-> To the south east of the motte and bailey complex, occupying ground falling to the south east, is a complex of earthworks forming a series of rectangular enclosures. (SA7721) They are believed to represent the remains of formal gardens associated with the later phases of the castle complex .. [more detail] .. All modern farm buildings, fences, structures, metalled surfaces, including the tennis court in the north west corner of the bailey and the perimeter wall -of the churchyard are excluded from the scheduling, although the ground beneath all of these features is included. The church, churchyard and intake pit are totally excluded from the scheduling. <13>

The postulated garden earthworks lie adjacent to and are partly entangled with earthwork settlement remains (PRN 02588). Recorded as comprising a motte and (probably) double bailey with the remains of a stone tower. Contains an analytical account of the earthworks as recorded in 1986. <14>

Measured survey drawing. <15>

Watching brief carried out on drainage works far a barn conversion at Holdgate Hall Farm, Much Wenlock in 1999 by SCCAS. The site overlaid both the remains of Holdgate Castle and the deserted medieval village of Holdgate [PRN 02588]. No significant features or deposits were disturbed during the cutting of the trenches. <16>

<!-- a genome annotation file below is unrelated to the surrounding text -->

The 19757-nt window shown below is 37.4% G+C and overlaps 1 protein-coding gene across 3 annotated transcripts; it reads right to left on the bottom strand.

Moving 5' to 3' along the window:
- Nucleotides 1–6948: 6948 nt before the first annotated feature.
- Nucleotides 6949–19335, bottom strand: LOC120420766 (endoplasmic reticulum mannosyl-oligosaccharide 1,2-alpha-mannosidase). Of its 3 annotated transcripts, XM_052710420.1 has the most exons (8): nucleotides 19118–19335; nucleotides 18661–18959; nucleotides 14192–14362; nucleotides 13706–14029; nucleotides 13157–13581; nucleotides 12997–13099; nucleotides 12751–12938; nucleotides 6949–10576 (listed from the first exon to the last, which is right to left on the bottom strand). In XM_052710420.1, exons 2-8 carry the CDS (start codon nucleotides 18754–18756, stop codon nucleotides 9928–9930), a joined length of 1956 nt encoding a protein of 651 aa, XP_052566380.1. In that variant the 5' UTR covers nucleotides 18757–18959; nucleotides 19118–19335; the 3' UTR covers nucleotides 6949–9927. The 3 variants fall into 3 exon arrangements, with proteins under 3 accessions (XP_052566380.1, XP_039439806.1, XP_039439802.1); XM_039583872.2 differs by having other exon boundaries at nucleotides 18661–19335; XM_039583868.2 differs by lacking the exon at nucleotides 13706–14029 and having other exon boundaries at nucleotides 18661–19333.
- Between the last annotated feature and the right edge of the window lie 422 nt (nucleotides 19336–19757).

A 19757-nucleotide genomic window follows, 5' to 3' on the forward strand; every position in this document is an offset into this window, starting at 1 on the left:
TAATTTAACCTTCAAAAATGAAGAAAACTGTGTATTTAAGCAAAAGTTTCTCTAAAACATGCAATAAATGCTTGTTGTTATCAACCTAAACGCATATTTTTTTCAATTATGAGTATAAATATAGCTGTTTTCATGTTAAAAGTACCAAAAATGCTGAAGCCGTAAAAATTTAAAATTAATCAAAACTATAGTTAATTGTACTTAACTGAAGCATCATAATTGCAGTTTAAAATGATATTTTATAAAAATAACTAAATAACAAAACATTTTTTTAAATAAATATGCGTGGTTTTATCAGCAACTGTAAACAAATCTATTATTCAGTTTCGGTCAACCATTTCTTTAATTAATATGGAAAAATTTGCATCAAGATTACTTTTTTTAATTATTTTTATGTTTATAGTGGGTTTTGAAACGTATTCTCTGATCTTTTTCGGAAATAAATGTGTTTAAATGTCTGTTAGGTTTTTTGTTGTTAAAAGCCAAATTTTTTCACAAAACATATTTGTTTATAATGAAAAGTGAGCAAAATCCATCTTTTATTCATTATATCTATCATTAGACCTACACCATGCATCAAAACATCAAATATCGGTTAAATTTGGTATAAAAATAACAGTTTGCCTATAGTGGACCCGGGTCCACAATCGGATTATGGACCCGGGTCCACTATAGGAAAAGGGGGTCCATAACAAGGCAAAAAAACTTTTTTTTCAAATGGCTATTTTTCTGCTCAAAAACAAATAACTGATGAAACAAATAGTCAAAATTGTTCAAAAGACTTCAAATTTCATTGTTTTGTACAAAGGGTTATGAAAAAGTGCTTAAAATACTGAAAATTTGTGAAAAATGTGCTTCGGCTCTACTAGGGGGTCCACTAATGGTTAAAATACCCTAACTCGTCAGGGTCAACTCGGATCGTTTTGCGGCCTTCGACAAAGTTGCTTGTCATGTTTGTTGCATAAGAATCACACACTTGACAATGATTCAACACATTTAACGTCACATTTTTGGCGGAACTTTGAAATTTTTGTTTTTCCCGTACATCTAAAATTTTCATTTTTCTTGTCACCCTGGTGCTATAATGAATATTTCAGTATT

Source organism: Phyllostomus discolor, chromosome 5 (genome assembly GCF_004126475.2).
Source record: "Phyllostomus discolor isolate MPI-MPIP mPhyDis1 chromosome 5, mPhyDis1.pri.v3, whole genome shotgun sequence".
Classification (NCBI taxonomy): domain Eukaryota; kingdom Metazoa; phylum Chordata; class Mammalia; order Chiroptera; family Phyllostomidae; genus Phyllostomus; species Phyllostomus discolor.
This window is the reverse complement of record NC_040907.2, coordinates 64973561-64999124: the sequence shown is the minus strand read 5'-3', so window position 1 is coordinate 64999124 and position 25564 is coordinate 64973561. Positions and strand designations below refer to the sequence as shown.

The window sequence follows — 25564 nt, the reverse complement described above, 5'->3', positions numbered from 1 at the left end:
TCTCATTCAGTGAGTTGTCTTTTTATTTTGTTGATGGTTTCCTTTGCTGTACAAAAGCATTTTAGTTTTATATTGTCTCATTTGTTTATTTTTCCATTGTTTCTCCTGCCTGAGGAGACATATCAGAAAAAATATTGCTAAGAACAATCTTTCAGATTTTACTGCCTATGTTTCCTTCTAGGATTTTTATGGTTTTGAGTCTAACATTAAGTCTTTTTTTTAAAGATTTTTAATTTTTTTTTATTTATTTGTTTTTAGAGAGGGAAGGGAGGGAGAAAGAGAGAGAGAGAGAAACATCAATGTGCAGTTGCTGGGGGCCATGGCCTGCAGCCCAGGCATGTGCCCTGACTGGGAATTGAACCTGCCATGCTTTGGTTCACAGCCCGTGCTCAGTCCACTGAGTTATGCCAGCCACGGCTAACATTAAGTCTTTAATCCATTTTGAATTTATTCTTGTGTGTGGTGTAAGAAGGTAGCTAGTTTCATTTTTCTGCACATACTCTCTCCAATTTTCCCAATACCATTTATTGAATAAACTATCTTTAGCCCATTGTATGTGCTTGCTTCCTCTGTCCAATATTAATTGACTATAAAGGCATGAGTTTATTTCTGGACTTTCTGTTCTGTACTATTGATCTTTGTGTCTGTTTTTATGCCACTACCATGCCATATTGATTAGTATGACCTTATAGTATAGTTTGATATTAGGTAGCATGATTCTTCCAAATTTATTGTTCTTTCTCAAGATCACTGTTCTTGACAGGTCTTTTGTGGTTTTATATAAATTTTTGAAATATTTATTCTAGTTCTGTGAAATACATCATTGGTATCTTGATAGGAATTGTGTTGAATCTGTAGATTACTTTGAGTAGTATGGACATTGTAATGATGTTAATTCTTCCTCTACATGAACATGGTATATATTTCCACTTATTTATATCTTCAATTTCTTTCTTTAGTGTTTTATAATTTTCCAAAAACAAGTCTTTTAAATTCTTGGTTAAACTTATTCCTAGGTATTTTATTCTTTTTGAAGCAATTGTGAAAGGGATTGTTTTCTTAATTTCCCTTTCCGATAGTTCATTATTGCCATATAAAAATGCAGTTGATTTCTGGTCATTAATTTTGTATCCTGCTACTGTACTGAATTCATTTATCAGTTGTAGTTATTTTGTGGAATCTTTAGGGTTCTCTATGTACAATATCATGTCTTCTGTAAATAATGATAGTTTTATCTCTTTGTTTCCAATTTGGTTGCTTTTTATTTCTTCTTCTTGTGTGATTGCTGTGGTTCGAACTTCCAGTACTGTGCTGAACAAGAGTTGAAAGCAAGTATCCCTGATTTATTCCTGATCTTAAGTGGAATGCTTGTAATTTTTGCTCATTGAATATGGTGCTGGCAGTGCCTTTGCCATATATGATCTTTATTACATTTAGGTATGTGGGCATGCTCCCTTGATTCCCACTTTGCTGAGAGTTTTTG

Photographed during aerial photographic survey in 2008-2010. <17>-<19>

A watching brief was carried out on the excavation of fourteen foundation pits cut for a new barn in 1996, within the scheduled area of Holdgate Castle. A deposit of stone rubble was found in one pit, which may possibly represent the remains of a defensive bank along the perimeter of the bailey at this point. A possible former yard surface was recorded in other pits. No dating material was found associated with any of these deposits, and no finds were recovered from the limited excavations. <20>

Photographed during aerial survey in 2019. <21>

A watching-brief was undertaken in 2021 on excavations for three new electricity supply poles and a length of earthing trench, just outside the northern perimeter of Holdgate Castle; all encountered natural clay immediately below the topsoil. There was no evidence at all of an extramural ditch either to the southern bailey containing the parish church and churchyard, or to the motte. <22>


[00]SSA20722 - Card index: Shropshire County Council SMR. Site and Monuments Record (SMR) cards. SMR record cards. SMR Card for PRN SA 00183.
[01c]SSA178 - Volume: Victoria County History. 1908. Victoria County History 1. Victoria County History of Shropshire. Vol 1. p395 with plan.